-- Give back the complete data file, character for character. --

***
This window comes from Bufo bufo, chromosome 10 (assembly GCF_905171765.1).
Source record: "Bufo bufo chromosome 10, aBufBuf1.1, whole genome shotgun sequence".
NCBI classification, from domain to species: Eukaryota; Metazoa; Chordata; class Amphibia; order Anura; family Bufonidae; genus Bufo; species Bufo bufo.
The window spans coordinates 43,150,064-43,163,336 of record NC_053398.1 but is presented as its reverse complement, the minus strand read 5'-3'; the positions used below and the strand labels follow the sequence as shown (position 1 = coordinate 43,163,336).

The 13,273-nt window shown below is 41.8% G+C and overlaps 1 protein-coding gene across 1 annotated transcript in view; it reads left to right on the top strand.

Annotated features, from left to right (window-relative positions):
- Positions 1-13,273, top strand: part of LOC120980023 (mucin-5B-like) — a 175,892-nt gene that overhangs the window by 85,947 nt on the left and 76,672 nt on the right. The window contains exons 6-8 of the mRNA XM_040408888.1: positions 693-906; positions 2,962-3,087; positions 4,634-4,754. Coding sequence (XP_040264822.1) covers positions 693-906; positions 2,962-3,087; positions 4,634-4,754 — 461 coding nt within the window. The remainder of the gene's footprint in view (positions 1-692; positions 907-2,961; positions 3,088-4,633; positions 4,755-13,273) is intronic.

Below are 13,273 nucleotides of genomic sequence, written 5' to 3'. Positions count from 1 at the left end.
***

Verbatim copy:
This window comes from Bufo bufo, chromosome 10 (assembly GCF_905171765.1).
Source record: "Bufo bufo chromosome 10, aBufBuf1.1, whole genome shotgun sequence".
NCBI classification, from domain to species: Eukaryota; Metazoa; Chordata; class Amphibia; order Anura; family Bufonidae; genus Bufo; species Bufo bufo.
The window spans coordinates 43,150,064-43,163,336 of record NC_053398.1 but is presented as its reverse complement, the minus strand read 5'-3'; the positions used below and the strand labels follow the sequence as shown (position 1 = coordinate 43,163,336).

The 13,273-nt window shown below is 41.8% G+C and overlaps 1 protein-coding gene across 1 annotated transcript in view; it reads left to right on the top strand.

Annotated features, from left to right (window-relative positions):
- Positions 1-13,273, top strand: part of LOC120980023 (mucin-5B-like) — a 175,892-nt gene that overhangs the window by 85,947 nt on the left and 76,672 nt on the right. The window contains exons 6-8 of the mRNA XM_040408888.1: positions 693-906; positions 2,962-3,087; positions 4,634-4,754. Coding sequence (XP_040264822.1) covers positions 693-906; positions 2,962-3,087; positions 4,634-4,754 — 461 coding nt within the window. The remainder of the gene's footprint in view (positions 1-692; positions 907-2,961; positions 3,088-4,633; positions 4,755-13,273) is intronic.

Below are 13,273 nucleotides of genomic sequence, written 5' to 3'. Positions count from 1 at the left end.